However, Bailey kept on not resting virtually until the end. In hindsight it’s easy to view 2002’s Ballads album – where he revisited the danceband standards of his youth – as a last will and testament ("Please Don’t Talk About Me When I’m Gone" indeed), but this discounts the astonishing Limescale album of 2003 which – for a music which had supposedly drifted so far away from jazz – miraculously found ways to unite the old (Tony Bevan’s bass sax and Alex Ward’s clarinet virtually take us back to the days of "Dippermouth Blues") and the New (the Drenching-Pleasure dictaphone-brick interface. Are they horns? Are they the rhythm section? Why, they’re there!) in a funny, uproarious and genuinely radical way.

By then Bailey had retreated from Hackney Downs to Barcelona for an all-too-brief Indian summer. Despite his comments in interviews about the thumb going, which he attributed to ageing but which we now know were symptomatic from the Lou Gehrig’s disease which eventually claimed his life on Christmas Day, he remained at work, and there are two final records to consider – the solo Carpal Tunnel, whose delicate, reluctant pluckings sound like the last of Pauline Oliveros’ oil drops echoing into the unreachable inner crust of the Earth; but also The Gospel Record, an album of gospel tunes with American electronicist Dennis Palmer and vocalist Amy Denio. He was summing life up as comprehensively as he wished to continue it. He felt it was good to talk, and that music couldn’t be arrived at without talking (in later life he took to issuing homemade CD-Rs, available on request). And he also demonstrated, passionately (if needled) but unobtrusively, that there really were no boundaries to what we think and do every day and how we choose to express it in art – the only boundaries being placed by those who wish to control thought, to corral it into convenient bitesized, elementary Heinz baby food, to not annoy "demographics," to imply that the listener can never be anything more than a consumer, that a listener cannot put something of themselves – their own lives and emotions – into a piece of music and therefore make it matter, make it mean something. The key question which arises from the Invisible Jukebox interview quoted at the beginning of this piece is not whether Bailey knew any of the records which he was played, but whether they were worth knowing. Nevertheless, is it going too far to suggest that without what Derek Bailey started in 1966, there would be no Xenomania today, would have been no Art of Noise in 1983, no Morley, no me? Possibly I would need a much longer and much less scrutable article to get to the middle of that, never mind its bottom.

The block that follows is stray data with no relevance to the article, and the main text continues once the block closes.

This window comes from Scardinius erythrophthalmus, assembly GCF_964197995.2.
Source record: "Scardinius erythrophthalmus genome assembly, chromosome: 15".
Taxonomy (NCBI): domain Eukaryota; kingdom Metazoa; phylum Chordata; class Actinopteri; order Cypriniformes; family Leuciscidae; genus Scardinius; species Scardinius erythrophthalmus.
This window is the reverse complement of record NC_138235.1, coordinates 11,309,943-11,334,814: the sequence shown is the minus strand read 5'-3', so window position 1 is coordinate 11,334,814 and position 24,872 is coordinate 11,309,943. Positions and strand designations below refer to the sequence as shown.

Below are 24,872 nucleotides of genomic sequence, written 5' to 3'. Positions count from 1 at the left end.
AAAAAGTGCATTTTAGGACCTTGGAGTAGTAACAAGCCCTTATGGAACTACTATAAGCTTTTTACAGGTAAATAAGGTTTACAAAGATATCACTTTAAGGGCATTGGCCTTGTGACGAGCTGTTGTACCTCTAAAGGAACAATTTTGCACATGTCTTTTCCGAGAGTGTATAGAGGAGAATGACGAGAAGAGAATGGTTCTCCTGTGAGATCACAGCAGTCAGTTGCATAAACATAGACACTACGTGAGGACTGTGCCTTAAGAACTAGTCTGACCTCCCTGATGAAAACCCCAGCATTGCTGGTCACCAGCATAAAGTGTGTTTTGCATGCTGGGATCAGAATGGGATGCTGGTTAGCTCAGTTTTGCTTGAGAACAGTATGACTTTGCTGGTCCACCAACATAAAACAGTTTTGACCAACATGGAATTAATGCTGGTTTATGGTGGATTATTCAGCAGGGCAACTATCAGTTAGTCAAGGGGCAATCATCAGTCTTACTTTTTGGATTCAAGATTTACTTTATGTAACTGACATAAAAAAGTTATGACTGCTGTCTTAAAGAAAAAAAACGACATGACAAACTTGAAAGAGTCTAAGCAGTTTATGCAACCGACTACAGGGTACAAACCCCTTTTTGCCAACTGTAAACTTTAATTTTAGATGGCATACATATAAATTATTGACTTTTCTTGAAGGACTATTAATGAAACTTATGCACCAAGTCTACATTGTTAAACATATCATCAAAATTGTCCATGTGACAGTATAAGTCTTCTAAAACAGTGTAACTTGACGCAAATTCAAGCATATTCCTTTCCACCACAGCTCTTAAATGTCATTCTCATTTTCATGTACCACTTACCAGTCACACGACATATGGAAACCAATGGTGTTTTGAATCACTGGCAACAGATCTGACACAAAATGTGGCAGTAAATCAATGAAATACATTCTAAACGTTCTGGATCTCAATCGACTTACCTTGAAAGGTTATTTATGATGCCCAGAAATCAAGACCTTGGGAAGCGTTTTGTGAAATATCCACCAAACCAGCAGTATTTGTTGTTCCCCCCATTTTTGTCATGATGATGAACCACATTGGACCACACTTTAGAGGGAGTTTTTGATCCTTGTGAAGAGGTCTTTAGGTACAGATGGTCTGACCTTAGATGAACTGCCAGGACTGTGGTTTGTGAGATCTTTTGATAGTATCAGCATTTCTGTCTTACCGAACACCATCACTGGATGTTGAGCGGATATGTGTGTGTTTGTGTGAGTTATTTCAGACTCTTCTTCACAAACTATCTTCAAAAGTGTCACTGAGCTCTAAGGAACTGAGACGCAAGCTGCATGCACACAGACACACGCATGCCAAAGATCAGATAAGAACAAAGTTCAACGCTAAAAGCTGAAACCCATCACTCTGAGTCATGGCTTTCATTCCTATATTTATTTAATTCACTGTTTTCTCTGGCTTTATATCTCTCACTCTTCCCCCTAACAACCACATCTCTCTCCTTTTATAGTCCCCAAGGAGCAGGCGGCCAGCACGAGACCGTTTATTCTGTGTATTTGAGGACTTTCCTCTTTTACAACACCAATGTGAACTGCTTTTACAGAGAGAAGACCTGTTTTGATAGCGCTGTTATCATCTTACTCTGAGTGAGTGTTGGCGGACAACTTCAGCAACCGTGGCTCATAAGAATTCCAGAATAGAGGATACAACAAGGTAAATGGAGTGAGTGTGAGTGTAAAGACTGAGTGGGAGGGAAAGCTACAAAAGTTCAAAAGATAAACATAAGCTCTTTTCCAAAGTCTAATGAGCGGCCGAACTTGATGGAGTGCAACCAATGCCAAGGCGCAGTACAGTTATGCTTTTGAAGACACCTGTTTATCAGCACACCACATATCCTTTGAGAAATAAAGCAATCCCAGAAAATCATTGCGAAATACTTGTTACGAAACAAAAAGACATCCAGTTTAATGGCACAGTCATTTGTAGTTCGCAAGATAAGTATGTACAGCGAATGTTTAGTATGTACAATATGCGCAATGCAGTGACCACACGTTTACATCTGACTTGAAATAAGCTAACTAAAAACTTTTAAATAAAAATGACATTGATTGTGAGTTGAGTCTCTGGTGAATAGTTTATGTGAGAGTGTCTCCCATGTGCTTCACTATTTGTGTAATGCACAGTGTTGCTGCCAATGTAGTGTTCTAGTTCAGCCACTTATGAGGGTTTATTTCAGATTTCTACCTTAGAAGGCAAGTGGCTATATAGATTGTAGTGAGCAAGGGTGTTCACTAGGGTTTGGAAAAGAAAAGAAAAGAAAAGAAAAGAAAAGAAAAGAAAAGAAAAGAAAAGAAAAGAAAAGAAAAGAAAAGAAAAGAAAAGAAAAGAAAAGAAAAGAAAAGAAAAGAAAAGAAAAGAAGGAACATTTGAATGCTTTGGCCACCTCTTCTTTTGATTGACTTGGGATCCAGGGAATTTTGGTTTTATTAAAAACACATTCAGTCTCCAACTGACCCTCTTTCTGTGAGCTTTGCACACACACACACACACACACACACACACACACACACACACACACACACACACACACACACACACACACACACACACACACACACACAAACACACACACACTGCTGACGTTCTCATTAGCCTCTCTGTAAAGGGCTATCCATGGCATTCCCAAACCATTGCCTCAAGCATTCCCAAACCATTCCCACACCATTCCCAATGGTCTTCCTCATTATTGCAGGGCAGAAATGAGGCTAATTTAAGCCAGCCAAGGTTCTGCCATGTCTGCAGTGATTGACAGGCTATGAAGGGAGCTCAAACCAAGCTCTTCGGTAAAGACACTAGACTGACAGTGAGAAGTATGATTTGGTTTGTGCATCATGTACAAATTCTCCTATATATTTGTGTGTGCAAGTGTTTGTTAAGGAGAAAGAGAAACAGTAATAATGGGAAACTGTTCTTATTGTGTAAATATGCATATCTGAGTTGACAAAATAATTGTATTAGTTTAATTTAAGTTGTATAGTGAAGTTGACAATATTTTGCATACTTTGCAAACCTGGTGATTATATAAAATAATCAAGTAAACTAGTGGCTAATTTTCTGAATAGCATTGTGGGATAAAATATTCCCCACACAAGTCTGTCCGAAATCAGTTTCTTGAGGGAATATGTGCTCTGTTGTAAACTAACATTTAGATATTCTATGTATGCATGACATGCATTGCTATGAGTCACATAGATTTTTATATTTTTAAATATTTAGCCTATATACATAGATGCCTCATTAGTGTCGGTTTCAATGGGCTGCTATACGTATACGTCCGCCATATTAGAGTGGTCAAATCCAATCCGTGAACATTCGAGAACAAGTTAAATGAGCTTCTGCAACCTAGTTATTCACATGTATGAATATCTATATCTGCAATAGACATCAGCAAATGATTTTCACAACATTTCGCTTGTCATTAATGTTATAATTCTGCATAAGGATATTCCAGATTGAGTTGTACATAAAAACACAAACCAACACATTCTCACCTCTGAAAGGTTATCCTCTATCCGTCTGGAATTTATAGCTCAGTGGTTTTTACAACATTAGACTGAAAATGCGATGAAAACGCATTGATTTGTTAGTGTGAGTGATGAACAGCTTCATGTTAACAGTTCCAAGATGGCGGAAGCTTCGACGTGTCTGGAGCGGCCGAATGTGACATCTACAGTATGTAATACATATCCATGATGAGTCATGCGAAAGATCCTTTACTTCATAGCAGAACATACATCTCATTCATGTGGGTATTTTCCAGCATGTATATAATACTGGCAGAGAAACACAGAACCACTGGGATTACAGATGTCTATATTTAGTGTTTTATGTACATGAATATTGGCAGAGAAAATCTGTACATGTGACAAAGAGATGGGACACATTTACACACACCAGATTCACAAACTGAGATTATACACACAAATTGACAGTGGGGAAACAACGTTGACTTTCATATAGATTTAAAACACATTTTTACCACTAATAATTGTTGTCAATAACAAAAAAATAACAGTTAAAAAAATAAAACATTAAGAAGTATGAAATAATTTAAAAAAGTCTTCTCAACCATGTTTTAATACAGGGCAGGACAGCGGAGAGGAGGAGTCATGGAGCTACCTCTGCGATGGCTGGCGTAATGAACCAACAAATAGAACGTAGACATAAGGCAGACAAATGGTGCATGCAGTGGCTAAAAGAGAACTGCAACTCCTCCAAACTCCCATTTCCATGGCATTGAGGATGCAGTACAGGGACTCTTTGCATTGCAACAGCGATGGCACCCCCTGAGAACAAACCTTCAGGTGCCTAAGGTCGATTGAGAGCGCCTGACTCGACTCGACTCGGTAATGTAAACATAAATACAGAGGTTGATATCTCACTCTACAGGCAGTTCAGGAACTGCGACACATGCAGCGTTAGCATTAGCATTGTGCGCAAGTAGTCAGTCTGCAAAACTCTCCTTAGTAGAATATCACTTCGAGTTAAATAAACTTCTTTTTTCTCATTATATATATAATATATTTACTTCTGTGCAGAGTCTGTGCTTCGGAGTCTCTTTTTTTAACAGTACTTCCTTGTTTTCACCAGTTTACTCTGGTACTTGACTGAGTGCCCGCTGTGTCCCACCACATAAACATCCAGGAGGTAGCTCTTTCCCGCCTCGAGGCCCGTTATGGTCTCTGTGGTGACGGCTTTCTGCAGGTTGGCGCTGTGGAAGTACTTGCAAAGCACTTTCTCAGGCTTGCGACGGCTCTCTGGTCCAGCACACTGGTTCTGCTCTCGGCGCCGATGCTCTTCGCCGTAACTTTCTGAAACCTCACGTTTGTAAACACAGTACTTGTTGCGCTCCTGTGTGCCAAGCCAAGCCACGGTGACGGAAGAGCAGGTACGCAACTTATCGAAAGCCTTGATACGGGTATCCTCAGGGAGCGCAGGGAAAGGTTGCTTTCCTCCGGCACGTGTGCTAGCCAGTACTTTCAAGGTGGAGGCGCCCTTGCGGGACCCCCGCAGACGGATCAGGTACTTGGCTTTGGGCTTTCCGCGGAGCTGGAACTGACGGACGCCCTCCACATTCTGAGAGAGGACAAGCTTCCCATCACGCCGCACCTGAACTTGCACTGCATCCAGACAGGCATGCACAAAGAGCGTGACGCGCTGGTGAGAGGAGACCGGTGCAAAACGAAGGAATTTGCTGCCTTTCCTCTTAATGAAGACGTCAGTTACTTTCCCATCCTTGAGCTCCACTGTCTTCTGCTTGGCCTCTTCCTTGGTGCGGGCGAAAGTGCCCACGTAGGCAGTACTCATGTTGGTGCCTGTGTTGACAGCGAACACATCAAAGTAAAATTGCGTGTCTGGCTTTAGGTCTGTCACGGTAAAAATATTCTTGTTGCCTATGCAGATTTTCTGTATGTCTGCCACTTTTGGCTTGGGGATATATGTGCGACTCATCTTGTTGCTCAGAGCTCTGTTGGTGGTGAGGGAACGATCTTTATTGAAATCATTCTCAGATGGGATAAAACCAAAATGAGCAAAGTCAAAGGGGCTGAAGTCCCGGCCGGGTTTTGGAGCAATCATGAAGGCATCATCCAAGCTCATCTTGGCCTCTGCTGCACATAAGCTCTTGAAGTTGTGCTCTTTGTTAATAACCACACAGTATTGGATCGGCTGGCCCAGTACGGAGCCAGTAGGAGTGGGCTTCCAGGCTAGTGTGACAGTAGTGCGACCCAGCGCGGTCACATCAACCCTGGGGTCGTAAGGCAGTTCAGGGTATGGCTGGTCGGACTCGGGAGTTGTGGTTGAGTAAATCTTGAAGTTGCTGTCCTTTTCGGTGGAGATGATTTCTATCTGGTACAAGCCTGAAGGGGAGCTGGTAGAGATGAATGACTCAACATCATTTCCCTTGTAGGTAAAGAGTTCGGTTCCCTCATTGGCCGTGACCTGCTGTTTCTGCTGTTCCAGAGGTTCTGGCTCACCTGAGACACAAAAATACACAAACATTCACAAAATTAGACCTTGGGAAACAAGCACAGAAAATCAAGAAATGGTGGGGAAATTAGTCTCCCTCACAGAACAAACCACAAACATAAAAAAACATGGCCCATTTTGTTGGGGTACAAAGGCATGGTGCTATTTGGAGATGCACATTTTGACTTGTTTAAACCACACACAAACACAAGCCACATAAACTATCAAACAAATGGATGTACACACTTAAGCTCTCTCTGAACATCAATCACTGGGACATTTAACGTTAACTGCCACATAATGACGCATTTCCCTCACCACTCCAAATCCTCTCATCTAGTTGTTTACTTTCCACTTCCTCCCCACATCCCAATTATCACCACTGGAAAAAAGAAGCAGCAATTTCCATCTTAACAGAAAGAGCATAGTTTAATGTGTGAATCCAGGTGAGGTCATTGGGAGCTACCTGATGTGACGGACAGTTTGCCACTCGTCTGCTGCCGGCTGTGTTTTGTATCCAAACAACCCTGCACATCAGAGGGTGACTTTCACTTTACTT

But perhaps the best way to sign off with Derek Bailey – one of the key musicians of the last hundred years, and the nearest thing I’ve ever had to a musical hero – is to recall my own favourite of the nearly 200 records which he made, Aida, recorded in 1980 and released in 1982, and containing three pieces in tribute to the Japanese music promoter Aida Aquinax, who died in 1978 aged just 32. The side-long title track is a desolate landscape of mourning ("An Echo in Another’s Mind" as another track title puts it) with strange overlays of folk-song (in places it isn’t that far away from Bert Jansch or Martin Carthy). But, in the audience, after about nineteen minutes, someone’s watch alarm starts going off. Bailey picks a few more quizzical chords before calling a halt. "Well, that’ll do for the first side," he quips to laughs and applause. The question is, now that he himself has gone, who has the stature and adventure to do side two.

"Finished, it’s finished, it’s nearly finished, it must be nearly finished. (Pause.) Grain upon grain, one by one, and one day, suddenly, there’s a heap, a little heap, the impossible heap. (Pause.) I can’t be punished any more. (Pause.) I’ll go now to my kitchen, ten feet by ten feet by ten feet, and wait for him to whistle me. (Pause.)"
(Clov, from Samuel Beckett’s Endgame)

Some other records
I don’t want to go into too much of a discography here, since there is a comprehensive one in Ben’s book, and nearly every one of these records is worth having. But Epiphany/Epiphanies (Incus, 1985), the record of the 1982 Company Week, is vital, if only for the astonishing closing trio improvisation between Bailey, Akio Suzuki and Moto Yoshizawa which I heard in person and which opened up new horizons for improvised music which have yet to be breached or followed through. The monumental 3CD set by the early ‘70s trio of Bailey, Paul Rutherford and Barry Guy, Iskra 1903 (Emanem) is urgent listening for those who want to know where Jamie Reid and the Manics might have got a few of their conceptual ideas. The solo Domestic and Public Pieces (Emanem) from 1975 contains a large proportion of talking from Bailey, on topics ranging from middle-aged male impotence to "jamming" with Oscar Peterson by switching the TV on, as well as "Unity Theatre," the astonishing Brit-improv answer to Howlin’ Wolf’s "Natchez Burnin’." In Whose Tradition? (Emanem, 1988) demonstrates that Ballads was not a wholly new idea, as he contemplates Thatcherism while strumming "You Go To My Head." Finally, two trio sets: Yankees (CellulOid, 1983) with John Zorn and George Lewis is bright, sparkly and spiky; and And (Rectangle, 2000) is a stormy, demonic session which best documents Bailey’s relationship with the Oxford school of improv, in tandem with Steve Noble and Pat Thomas.

Did Derek Bailey know my father?
Bailey did shore up in Glasgow for a brief, impoverished period in the early ‘50s, and did a few gigs while there, but my father didn’t recall him; they eventually did meet at the first Company gig at the ICA in 1977 (with Parker, Steve Beresford and Lol Coxhill) and promptly talked the hind legs off each other, reminiscing about Wardell Gray, Charlie Christian and other great musicians who were alive before rock and roll.